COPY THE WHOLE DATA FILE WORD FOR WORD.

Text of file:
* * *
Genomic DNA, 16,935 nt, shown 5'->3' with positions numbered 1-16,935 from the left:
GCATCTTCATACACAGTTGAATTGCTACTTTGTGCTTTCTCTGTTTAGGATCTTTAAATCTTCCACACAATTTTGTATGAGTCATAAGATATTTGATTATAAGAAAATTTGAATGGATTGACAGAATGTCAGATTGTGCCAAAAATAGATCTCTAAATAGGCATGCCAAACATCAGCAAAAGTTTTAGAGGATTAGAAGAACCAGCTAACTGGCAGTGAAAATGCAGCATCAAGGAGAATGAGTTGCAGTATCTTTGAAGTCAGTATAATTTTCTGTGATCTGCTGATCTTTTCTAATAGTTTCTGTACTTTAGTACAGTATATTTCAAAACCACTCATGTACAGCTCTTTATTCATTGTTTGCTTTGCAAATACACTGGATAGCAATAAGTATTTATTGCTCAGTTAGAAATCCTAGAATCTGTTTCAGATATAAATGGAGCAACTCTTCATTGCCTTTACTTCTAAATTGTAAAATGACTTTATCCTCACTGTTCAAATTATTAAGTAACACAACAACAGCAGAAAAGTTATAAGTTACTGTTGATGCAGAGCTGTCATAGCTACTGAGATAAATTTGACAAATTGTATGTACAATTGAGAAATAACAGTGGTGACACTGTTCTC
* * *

Genomic DNA, 16,935 nt, shown 5'->3' with positions numbered 1-16,935 from the left:
GCATCTTCATACACAGTTGAATTGCTACTTTGTGCTTTCTCTGTTTAGGATCTTTAAATCTTCCACACAATTTTGTATGAGTCATAAGATATTTGATTATAAGAAAATTTGAATGGATTGACAGAATGTCAGATTGTGCCAAAAATAGATCTCTAAATAGGCATGCCAAACATCAGCAAAAGTTTTAGAGGATTAGAAGAACCAGCTAACTGGCAGTGAAAATGCAGCATCAAGGAGAATGAGTTGCAGTATCTTTGAAGTCAGTATAATTTTCTGTGATCTGCTGATCTTTTCTAATAGTTTCTGTACTTTAGTACAGTATATTTCAAAACCACTCATGTACAGCTCTTTATTCATTGTTTGCTTTGCAAATACACTGGATAGCAATAAGTATTTATTGCTCAGTTAGAAATCCTAGAATCTGTTTCAGATATAAATGGAGCAACTCTTCATTGCCTTTACTTCTAAATTGTAAAATGACTTTATCCTCACTGTTCAAATTATTAAGTAACACAACAACAGCAGAAAAGTTATAAGTTACTGTTGATGCAGAGCTGTCATAGCTACTGAGATAAATTTGACAAATTGTATGTACAATTGAGAAATAACAGTGGTGACACTGTTCTC